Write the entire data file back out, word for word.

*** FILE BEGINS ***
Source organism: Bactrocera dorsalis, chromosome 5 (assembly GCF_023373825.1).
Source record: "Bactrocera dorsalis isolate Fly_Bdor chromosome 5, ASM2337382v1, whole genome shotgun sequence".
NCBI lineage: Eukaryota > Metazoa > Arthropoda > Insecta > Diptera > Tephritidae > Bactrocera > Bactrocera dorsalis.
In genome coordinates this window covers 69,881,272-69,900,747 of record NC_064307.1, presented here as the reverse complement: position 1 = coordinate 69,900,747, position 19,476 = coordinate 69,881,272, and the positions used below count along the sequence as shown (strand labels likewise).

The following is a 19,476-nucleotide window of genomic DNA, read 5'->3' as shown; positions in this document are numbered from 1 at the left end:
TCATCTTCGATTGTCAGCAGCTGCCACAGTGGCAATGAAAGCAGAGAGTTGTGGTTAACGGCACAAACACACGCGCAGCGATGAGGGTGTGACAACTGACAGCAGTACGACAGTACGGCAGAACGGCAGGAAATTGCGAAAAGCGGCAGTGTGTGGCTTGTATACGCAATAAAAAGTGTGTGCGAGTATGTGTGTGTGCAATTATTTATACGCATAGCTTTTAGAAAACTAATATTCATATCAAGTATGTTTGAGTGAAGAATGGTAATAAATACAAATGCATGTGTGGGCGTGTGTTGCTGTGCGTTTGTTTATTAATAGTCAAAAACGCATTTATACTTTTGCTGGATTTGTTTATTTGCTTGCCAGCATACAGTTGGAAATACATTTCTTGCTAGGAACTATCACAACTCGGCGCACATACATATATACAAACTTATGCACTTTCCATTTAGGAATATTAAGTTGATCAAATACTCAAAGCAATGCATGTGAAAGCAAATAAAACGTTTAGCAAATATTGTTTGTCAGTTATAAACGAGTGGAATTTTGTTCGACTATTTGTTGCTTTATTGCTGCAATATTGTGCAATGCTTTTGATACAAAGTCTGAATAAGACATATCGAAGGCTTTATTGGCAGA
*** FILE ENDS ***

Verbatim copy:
Source organism: Bactrocera dorsalis, chromosome 5 (assembly GCF_023373825.1).
Source record: "Bactrocera dorsalis isolate Fly_Bdor chromosome 5, ASM2337382v1, whole genome shotgun sequence".
NCBI lineage: Eukaryota > Metazoa > Arthropoda > Insecta > Diptera > Tephritidae > Bactrocera > Bactrocera dorsalis.
In genome coordinates this window covers 69,881,272-69,900,747 of record NC_064307.1, presented here as the reverse complement: position 1 = coordinate 69,900,747, position 19,476 = coordinate 69,881,272, and the positions used below count along the sequence as shown (strand labels likewise).

The following is a 19,476-nucleotide window of genomic DNA, read 5'->3' as shown; positions in this document are numbered from 1 at the left end:
TCATCTTCGATTGTCAGCAGCTGCCACAGTGGCAATGAAAGCAGAGAGTTGTGGTTAACGGCACAAACACACGCGCAGCGATGAGGGTGTGACAACTGACAGCAGTACGACAGTACGGCAGAACGGCAGGAAATTGCGAAAAGCGGCAGTGTGTGGCTTGTATACGCAATAAAAAGTGTGTGCGAGTATGTGTGTGTGCAATTATTTATACGCATAGCTTTTAGAAAACTAATATTCATATCAAGTATGTTTGAGTGAAGAATGGTAATAAATACAAATGCATGTGTGGGCGTGTGTTGCTGTGCGTTTGTTTATTAATAGTCAAAAACGCATTTATACTTTTGCTGGATTTGTTTATTTGCTTGCCAGCATACAGTTGGAAATACATTTCTTGCTAGGAACTATCACAACTCGGCGCACATACATATATACAAACTTATGCACTTTCCATTTAGGAATATTAAGTTGATCAAATACTCAAAGCAATGCATGTGAAAGCAAATAAAACGTTTAGCAAATATTGTTTGTCAGTTATAAACGAGTGGAATTTTGTTCGACTATTTGTTGCTTTATTGCTGCAATATTGTGCAATGCTTTTGATACAAAGTCTGAATAAGACATATCGAAGGCTTTATTGGCAGA